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Geriatric
Pharmacotherapy
Linda Farho, Pharm.D.
University of Nebraska Medical Center
College of Pharmacy
Objectives
1.
2.
3.
4.
Understand key issues in geriatric
pharmacotherapy
Understand the effect age on
pharmacokinetics and
pharmacodynamics
Discuss risk factors for adverse drug
events and ways to mitigate them
Understand the principles of drug
prescribing for older patients
The Aging Imperative

Persons aged 65y and
older constitute 13% of
the population and
purchase 33% of all
prescription medications

By 2040, 25% of the
population will purchase
50% of all prescription
drugs
Challenges of Geriatric Pharmacotherapy
New drugs available each year
 FDA approved and off-label indications are expanding
 Changing managed-care formularies
 Advanced understanding of drug-drug interactions
 Increasing popularity of “nutriceuticals”
 Multiple co-morbid states
 Polypharmacy
 Medication compliance
 Effects of aging physiology on drug therapy
 Medication cost

Pharmacokinetics (PK)

Absorption
– bioavailability: the fraction of a drug dose reaching the systemic
circulation

Distribution
– locations in the body a drug penetrates expressed as volume per
weight (e.g. L/kg)

Metabolism
– drug conversion to alternate compounds which may be
pharmacologically active or inactive

Elimination
– a drug’s final route(s) of exit from the body expressed in terms
of half-life or clearance
Effects of Aging on Absorption

Rate of absorption may
be delayed
– Lower peak concentration
– Delayed time to peak
concentration

Overall amount absorbed
(bioavailability) is
unchanged
Hepatic First-Pass Metabolism

For drugs with extensive first-pass
metabolism, bioavailability may increase
because less drug is extracted by the liver
– Decreased liver mass
– Decreased liver blood flow
Factors Affecting Absorption
Route of administration
 What it taken with the drug

–
–
–
–
Divalent cations (Ca, Mg, Fe)
Food, enteral feedings
Drugs that influence gastric pH
Drugs that promote or delay GI motility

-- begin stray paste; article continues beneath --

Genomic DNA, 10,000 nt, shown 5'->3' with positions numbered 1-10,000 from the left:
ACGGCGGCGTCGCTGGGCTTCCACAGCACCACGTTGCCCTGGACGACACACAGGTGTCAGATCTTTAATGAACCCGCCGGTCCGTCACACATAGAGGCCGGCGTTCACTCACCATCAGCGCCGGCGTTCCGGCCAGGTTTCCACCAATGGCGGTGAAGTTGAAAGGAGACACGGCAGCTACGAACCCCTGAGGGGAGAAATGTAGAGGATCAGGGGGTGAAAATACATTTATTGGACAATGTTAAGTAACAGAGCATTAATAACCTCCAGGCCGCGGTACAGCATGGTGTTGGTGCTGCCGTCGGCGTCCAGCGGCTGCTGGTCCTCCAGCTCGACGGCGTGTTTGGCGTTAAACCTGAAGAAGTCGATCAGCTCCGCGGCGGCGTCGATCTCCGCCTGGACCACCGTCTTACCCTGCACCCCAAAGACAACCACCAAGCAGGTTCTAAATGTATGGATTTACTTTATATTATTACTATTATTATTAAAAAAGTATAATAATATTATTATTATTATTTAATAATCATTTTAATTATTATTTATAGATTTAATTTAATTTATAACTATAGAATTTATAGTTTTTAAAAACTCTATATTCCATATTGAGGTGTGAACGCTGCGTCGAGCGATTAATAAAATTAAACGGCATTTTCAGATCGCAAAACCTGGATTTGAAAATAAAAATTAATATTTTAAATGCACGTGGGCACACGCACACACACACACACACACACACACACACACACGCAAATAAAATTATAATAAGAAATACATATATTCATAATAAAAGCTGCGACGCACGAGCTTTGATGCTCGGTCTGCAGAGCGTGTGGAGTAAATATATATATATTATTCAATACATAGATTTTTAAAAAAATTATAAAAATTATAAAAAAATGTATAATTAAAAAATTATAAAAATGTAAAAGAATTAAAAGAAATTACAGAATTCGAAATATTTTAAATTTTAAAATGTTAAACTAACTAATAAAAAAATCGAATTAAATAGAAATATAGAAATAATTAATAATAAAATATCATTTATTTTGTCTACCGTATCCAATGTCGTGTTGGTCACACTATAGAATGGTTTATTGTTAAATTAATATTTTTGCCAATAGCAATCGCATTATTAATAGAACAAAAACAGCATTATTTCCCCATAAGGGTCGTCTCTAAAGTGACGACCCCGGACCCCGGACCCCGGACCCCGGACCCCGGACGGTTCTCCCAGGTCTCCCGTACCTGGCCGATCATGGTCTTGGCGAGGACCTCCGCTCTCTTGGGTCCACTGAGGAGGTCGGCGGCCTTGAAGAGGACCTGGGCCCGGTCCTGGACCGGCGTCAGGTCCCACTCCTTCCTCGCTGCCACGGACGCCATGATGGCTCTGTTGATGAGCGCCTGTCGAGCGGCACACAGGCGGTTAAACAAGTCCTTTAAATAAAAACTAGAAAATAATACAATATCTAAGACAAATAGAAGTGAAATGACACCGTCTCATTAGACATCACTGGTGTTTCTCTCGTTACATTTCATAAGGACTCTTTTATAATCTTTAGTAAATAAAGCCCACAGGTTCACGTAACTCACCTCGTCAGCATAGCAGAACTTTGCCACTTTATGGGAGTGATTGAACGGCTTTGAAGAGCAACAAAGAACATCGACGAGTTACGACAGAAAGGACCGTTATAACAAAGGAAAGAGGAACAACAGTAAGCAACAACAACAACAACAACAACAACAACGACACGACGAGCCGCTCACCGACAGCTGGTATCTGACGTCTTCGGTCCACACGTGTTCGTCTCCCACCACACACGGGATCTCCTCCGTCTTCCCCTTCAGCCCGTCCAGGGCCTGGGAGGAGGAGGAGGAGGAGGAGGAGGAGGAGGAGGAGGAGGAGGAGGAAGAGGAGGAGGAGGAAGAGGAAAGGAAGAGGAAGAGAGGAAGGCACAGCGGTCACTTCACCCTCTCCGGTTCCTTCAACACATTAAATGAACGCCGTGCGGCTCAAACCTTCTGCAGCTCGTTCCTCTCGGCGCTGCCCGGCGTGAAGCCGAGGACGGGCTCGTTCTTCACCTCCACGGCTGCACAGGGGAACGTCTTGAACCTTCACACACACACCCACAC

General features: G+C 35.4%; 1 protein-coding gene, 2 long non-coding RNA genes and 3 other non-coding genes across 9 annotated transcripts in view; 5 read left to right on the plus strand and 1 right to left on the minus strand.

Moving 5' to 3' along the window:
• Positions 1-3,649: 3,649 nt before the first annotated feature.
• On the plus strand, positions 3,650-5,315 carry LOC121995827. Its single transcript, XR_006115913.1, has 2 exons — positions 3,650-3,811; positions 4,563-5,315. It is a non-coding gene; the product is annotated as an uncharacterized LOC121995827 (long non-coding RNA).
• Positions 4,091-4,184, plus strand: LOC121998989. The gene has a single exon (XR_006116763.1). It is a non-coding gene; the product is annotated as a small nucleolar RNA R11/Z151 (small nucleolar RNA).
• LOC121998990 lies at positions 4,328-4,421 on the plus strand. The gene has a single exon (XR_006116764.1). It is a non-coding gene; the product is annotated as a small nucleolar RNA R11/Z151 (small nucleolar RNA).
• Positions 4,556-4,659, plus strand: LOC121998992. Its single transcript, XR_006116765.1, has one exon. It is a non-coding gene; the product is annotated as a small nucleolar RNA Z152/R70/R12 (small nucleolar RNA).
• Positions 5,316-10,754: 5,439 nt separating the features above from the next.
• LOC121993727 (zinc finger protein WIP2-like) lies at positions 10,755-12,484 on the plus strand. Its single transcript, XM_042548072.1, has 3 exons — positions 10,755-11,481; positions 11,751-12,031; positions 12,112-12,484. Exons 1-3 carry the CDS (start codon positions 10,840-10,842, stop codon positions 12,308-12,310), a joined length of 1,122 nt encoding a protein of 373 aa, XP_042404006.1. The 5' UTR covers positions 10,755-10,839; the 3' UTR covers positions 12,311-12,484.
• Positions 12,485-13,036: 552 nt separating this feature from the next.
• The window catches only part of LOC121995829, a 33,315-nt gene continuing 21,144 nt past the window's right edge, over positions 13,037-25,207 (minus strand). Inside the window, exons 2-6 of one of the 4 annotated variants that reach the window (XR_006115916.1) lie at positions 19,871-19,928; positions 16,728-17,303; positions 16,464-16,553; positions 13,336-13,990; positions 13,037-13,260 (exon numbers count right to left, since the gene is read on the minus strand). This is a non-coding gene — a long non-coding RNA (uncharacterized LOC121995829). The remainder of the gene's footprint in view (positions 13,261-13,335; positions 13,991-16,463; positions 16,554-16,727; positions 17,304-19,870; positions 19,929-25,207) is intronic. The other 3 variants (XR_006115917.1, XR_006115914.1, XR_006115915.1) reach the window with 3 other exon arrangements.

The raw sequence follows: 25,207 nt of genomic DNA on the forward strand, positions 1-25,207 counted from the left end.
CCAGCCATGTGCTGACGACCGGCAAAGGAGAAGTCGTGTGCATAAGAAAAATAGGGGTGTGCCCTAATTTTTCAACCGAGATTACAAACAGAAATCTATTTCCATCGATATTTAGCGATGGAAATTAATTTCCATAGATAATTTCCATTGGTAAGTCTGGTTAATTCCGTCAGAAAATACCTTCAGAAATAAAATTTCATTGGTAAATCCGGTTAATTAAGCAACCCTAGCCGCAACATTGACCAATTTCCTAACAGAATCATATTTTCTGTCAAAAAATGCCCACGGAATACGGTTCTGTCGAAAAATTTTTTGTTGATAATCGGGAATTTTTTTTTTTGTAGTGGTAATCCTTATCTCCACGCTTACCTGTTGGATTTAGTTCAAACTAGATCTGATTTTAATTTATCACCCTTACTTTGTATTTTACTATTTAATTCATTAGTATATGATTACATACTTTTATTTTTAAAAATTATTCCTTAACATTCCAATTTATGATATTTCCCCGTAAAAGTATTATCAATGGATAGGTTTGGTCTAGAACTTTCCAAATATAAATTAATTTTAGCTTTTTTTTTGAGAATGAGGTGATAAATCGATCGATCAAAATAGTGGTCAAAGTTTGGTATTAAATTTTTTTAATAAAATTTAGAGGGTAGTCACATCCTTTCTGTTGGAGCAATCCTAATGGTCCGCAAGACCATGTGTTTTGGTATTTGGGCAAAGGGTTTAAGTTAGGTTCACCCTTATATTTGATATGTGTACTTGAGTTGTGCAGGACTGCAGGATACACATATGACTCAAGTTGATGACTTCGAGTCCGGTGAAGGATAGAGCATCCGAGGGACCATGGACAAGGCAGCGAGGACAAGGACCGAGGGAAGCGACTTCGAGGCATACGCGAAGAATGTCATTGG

Comorbid conditions
 Increased GI pH
 Decreased gastric emptying
 Dysphagia

Effects of Aging on Volume of
Distribution (Vd)
Aging Effect
Vd Effect
Examples
 body water
 Vd for hydrophilic ethanol, lithium
drugs
 lean body mass
 Vd for for drugs
that bind to muscle
digoxin
 fat stores
 Vd for lipophilic
drugs
diazepam, trazodone
 plasma protein
(albumin)
 % of unbound or
free drug (active)
diazepam, valproic acid,
phenytoin, warfarin
 plasma protein
(1-acid glycoprotein)
 % of unbound or
free drug (active)
quinidine, propranolol,
erythromycin, amitriptyline
Aging Effects on Hepatic
Metabolism

Metabolic clearance of drugs by the liver
may be reduced due to:
– decreased hepatic blood flow
– decreased liver size and mass

Examples: morphine, meperidine,
metoprolol, propranolol, verapamil,
amitryptyline, nortriptyline
Metabolic Pathways
Pathway
Effect
Examples
Phase I: oxidation,
Conversion to
hydroxylation,
metabolites of lesser,
dealkylation, reduction equal, or greater
diazepam, quinidine,
piroxicam,
theophylline
Phase II:
glucuronidation,
conjugation, or
acetylation
lorazepam, oxazepam,
temazepam
Conversion to inactive
metabolites
** NOTE: Medications undergoing Phase II hepatic metabolism are
generally preferred in the elderly due to inactive metabolites (no
accumulation)
Other Factors Affecting Drug
Metabolism







Gender
Comorbid conditions
Smoking
Diet
Drug interactions
Race
Frailty
Concepts in Drug Elimination

Half-life
– time for serum concentration of drug to
decline by 50% (expressed in hours)

Clearance
– volume of serum from which the drug is
removed per unit of time (mL/min or L/hr)

Reduced elimination  drug accumulation
and toxicity
Effects of Aging on the Kidney






Decreased kidney size
Decreased renal blood flow
Decreased number of functional nephrons
Decreased tubular secretion
Result:  glomerular filtration rate (GFR)
Decreased drug clearance: atenolol,
gabapentin, H2 blockers, digoxin, allopurinol,
quinolones
Estimating GFR in the Elderly
Creatinine clearance (CrCl) is used to estimate
glomerular rate
 Serum creatinine alone not accurate in the
elderly

–  lean body mass  lower creatinine production
–  glomerular filtration rate

Serum creatinine stays in normal range, masking
change in creatinine clearance
Determining Creatinine Clearance

Measure
– Time consuming
– Requires 24 hr urine collection

Estimate